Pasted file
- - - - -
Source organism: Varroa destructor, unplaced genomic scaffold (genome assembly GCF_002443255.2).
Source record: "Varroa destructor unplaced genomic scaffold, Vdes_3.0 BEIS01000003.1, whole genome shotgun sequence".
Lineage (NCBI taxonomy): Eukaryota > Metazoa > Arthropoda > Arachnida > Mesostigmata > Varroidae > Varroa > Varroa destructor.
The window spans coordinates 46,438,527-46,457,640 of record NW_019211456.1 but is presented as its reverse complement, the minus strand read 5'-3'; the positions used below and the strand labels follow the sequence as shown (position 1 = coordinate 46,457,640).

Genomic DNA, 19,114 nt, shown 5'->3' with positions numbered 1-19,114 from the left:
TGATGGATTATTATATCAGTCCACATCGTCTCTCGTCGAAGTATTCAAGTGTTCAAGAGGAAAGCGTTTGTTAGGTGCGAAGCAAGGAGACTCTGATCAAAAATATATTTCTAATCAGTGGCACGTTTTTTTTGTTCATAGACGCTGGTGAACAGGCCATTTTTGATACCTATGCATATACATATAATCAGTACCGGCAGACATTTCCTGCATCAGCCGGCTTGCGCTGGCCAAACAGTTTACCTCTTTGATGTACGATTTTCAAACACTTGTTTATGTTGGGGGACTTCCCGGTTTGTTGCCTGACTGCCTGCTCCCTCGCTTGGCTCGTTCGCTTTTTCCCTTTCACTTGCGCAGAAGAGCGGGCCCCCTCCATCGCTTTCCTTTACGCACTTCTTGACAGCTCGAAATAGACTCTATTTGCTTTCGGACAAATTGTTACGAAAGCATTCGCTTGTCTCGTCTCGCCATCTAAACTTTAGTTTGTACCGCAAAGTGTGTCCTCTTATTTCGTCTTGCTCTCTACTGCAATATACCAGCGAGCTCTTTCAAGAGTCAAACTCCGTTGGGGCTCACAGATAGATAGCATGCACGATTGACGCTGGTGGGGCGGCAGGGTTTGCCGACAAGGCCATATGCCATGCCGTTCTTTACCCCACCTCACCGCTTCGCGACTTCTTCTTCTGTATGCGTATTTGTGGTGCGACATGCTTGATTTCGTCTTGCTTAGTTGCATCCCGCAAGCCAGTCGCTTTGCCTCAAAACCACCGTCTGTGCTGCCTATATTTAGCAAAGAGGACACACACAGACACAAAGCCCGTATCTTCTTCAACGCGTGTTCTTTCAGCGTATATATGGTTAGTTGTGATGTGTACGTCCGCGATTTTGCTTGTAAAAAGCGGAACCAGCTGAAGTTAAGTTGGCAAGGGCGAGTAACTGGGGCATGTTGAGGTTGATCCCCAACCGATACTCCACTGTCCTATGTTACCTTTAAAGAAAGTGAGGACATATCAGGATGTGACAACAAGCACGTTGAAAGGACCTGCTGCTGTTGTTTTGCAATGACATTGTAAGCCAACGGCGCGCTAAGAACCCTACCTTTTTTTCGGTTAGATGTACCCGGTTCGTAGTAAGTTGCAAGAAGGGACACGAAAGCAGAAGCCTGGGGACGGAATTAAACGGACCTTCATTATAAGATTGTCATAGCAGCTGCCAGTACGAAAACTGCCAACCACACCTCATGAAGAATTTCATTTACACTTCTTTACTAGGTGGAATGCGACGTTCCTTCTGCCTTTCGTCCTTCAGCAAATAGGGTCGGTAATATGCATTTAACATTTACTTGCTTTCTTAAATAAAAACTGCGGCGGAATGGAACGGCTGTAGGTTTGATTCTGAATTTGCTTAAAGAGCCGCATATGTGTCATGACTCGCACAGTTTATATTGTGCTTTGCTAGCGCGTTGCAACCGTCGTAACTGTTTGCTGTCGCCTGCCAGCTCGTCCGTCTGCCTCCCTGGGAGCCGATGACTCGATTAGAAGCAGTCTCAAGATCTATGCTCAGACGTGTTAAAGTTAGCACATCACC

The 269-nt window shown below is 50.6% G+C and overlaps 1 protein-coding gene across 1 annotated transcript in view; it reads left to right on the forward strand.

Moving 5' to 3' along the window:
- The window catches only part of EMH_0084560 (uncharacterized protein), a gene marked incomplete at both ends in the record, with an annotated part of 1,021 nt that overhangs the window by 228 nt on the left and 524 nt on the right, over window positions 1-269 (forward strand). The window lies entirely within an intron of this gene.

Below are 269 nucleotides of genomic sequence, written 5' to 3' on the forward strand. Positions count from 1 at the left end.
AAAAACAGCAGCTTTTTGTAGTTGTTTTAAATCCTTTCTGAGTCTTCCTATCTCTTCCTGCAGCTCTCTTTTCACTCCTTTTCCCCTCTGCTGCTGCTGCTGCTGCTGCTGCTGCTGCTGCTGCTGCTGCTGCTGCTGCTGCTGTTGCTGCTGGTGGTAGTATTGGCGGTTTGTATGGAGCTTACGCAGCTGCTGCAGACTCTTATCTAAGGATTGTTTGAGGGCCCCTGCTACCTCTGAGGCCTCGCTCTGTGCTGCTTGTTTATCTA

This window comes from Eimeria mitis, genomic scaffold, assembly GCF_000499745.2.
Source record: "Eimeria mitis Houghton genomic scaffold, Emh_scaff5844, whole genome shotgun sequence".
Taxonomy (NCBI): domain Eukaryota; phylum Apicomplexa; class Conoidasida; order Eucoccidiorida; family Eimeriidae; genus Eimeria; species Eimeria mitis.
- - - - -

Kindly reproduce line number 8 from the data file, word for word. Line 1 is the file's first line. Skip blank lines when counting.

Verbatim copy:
Moving 5' to 3' along the window: